The Police and Fire Station buildings in Westminster Road, Kirkdale have only been saved from demolition as recently as 2007. Designed by Liverpool's youngest ever City Surveyor Thomas Shelmerdine in 1885 it formerly housed a police station, fire station and bridewell. Later parts of the building were used as a public house, but for many years it has been derelict. Until a last minute intervention by Berni Turner, a Liverpool councillor, it was due to be demolished.  Fortunately it has now been granted Grade II listed status. The building uses red-brick, tile and is in an 'Old English' style and contains some remarkable detailing.
Shelmerdine built several equally impressive libraries in Liverpool including the nearby Everton Library in a neo-Jacobean style. The Kirkdale and Everton areas of Liverpool retain some incredible examples of late Victorian and Edwardian building craftsmanship, such as checkerboard banding in the brickwork, turrets (as in the Westminster Road site) and architectural mouldings. As these areas are in a very run-down and deprived part of Liverpool the beauty of this element of the city's heritage is too often ignored.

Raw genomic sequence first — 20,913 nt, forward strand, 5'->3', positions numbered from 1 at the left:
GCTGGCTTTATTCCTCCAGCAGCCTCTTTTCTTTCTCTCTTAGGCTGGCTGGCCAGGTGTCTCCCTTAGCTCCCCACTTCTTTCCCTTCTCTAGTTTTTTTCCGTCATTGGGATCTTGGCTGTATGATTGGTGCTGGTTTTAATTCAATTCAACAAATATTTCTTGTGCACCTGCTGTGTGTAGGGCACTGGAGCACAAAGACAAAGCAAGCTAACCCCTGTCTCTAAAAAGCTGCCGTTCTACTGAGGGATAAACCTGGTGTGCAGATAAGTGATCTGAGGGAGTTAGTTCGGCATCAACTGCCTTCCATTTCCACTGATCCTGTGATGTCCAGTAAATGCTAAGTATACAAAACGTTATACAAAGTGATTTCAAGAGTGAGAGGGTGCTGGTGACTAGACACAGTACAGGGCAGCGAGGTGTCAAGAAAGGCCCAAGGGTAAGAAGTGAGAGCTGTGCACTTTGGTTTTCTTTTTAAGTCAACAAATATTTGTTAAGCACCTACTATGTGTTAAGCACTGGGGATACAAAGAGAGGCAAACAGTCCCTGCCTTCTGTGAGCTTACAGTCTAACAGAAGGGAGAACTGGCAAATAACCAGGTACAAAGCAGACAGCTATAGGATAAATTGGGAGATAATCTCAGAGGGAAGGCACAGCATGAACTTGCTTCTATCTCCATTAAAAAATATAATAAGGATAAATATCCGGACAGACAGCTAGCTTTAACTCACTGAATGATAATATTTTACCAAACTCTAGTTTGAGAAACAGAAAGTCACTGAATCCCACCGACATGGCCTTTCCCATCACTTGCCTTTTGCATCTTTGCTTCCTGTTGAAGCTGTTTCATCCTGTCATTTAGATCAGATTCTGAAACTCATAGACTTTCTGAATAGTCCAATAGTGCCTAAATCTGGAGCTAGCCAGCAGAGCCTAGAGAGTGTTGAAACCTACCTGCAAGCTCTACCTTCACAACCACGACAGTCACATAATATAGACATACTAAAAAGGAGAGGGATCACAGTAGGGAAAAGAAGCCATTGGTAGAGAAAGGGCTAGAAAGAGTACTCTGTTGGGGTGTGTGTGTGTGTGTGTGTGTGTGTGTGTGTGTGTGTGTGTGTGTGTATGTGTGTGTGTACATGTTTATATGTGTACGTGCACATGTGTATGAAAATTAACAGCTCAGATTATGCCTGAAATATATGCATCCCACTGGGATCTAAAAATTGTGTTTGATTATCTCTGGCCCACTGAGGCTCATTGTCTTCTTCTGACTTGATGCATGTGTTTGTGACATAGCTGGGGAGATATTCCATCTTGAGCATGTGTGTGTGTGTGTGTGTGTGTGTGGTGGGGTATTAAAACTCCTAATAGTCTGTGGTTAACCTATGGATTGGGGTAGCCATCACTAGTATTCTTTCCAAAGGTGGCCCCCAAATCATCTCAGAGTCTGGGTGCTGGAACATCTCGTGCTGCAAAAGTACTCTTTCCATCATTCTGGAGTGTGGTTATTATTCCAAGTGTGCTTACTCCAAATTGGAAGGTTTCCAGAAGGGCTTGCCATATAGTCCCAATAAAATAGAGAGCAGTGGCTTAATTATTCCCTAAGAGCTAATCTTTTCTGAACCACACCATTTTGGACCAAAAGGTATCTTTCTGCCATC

Thomas Shelmerdine (1845-1921) became City Surveyor aged 26 in 1871 and continued in the job for 43 years. He designed the Toxteth library (1902), Kensington library (1890), Garston library (1909), the landscaping of St John's Gardens (1904), next to St George's Hall in the city centre and the nearby Hornby library (1906), the Central Fire Station in Hatton Garden (1897), flats in Eldon Street (1911) and the Everton library (1896) on Heyworth Street. 
 Philip Anderton 'Merseytravel headquarters: the history of Hatton Garden' at http://www.merseytravel.gov.uk/pdf/history_HattonGarden1.pdf
Nikolaus Pevsner & Richard Pollard, 'The Buildings of England. Lancashire: Liverpool and the South-West', 2006, Yale University Press, China, p.435